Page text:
Earn 6% to 8% With High-Yield Bonds

Stocks & Bonds

Earn Income of Up to 8% From High-Yield Bonds

With defaults rising, reaching for these returns means serving yourself a big portion of risk.

Illustration by John Tomac

Issued by firms with below-average credit ratings, these bonds pay much more than investment-grade IOUs. The average “junk” bond now yields 8.4%, according to Merrill Lynch, up from about 5% in mid 2014. Today’s plump yields should help the bonds retain more value should interest rates rise.

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Risks to your money. Defaults are rising, led by the energy, metals and mining industries. Ratings agency Fitch predicts that high-yield bonds will default at a rate of 6% in 2016, up from 3.5% in 2015. Although that’s well below peak rates of about 10% in a typical market cycle, making money gets harder when defaults are escalating, says Marty Fridson, a veteran high-yield analyst. Moreover, outside of commodity-related bonds, junk looks to be “fairly or richly valued,” he says.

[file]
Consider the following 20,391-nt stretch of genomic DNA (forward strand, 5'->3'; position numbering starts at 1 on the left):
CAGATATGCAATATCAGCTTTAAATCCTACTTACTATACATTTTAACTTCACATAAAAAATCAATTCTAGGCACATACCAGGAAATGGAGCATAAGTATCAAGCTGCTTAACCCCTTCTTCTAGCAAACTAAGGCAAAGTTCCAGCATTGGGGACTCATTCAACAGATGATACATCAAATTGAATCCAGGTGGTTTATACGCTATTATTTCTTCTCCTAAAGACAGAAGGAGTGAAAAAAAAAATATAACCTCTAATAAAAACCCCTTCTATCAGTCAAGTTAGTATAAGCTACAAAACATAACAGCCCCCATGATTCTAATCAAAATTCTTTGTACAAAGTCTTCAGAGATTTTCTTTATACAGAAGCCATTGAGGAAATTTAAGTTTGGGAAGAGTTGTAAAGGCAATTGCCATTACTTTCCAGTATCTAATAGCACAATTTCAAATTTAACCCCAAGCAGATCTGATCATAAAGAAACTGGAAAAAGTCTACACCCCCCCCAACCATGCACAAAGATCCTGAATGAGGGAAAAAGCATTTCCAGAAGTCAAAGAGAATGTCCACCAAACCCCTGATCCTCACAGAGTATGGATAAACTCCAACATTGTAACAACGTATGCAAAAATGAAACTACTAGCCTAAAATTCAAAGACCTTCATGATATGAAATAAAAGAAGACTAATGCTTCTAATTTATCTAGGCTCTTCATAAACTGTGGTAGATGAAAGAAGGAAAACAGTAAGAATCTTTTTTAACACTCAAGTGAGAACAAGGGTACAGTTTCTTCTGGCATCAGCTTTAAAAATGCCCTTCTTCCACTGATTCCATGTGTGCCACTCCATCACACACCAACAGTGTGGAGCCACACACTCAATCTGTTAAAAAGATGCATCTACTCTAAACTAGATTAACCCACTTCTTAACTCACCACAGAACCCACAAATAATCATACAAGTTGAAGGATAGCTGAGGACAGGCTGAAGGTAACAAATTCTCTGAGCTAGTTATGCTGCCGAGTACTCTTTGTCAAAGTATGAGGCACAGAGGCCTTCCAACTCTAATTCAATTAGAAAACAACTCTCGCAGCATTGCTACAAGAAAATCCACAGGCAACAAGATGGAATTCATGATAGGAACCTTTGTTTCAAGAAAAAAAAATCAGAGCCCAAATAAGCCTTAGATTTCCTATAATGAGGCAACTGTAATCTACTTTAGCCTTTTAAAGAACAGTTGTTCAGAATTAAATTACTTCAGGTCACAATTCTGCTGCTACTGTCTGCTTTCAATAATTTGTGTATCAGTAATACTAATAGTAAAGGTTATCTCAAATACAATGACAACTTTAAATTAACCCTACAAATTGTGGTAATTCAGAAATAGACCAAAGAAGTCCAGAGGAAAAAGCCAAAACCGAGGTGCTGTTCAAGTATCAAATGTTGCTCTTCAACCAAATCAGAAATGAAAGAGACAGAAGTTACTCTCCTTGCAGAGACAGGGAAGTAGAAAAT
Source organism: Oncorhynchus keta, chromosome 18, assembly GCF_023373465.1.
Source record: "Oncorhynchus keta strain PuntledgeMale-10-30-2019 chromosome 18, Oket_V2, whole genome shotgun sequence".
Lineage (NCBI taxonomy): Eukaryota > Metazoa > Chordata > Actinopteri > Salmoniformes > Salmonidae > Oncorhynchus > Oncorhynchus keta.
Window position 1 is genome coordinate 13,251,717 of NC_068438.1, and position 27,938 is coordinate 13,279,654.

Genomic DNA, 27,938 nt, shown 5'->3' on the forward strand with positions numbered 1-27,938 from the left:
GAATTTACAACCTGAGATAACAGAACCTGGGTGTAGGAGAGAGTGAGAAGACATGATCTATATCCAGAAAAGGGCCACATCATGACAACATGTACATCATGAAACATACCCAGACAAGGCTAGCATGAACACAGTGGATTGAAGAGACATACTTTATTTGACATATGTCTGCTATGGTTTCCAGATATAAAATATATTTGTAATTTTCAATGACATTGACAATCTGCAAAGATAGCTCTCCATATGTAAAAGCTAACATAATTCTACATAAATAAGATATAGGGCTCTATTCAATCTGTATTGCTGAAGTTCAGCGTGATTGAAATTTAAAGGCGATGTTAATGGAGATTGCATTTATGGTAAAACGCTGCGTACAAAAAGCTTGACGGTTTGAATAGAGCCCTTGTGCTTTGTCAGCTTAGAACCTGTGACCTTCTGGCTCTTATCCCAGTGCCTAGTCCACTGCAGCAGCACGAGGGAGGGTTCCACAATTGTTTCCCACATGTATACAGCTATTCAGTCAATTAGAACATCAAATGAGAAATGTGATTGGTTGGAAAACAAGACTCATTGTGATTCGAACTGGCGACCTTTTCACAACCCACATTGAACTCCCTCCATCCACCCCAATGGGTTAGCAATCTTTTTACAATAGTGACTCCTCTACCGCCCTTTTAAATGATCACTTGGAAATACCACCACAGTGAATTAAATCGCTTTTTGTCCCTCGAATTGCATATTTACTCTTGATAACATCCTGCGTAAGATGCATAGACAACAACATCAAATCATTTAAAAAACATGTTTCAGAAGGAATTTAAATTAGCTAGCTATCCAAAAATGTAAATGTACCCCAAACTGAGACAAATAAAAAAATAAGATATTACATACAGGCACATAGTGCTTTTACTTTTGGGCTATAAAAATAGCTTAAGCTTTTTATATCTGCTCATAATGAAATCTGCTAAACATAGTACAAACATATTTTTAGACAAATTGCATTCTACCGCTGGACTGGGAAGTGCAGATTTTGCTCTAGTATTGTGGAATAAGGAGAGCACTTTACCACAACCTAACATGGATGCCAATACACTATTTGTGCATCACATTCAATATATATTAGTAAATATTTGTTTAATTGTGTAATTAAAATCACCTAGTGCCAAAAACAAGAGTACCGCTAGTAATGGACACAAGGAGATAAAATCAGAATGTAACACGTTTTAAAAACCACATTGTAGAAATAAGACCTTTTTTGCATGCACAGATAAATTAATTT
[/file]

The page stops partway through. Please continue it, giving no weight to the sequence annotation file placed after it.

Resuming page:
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Hire a pro. Treading cautiously makes sense in this environment. Osterweis Strategic Income (OSTIX, 7.6%) has held up relatively well in past downturns and should continue to limit losses if the high-yield market stumbles. Lead manager Carl Kaufman looks for businesses he believes are improving and are candidates for a ratings upgrade. Such discipline keeps him far away from the energy patch. (All prices and returns are as of March 31.)

Vanguard High Yield Corporate (VWEHX, 5.6%), a member of the Kiplinger 25, sticks with debt in rating tiers just below investment grade. Its conservative stance should make it a better bet in a junk slump. For more income, go for iShares 0-5 Year High Yield Corporate Bond ETF (SHYG, $45, 6.6%). It owns bonds maturing in less than five years, limiting its interest-rate risk. Energy-related bonds make up nearly 9% of its assets. That could hurt results if the rally in oil prices falters.

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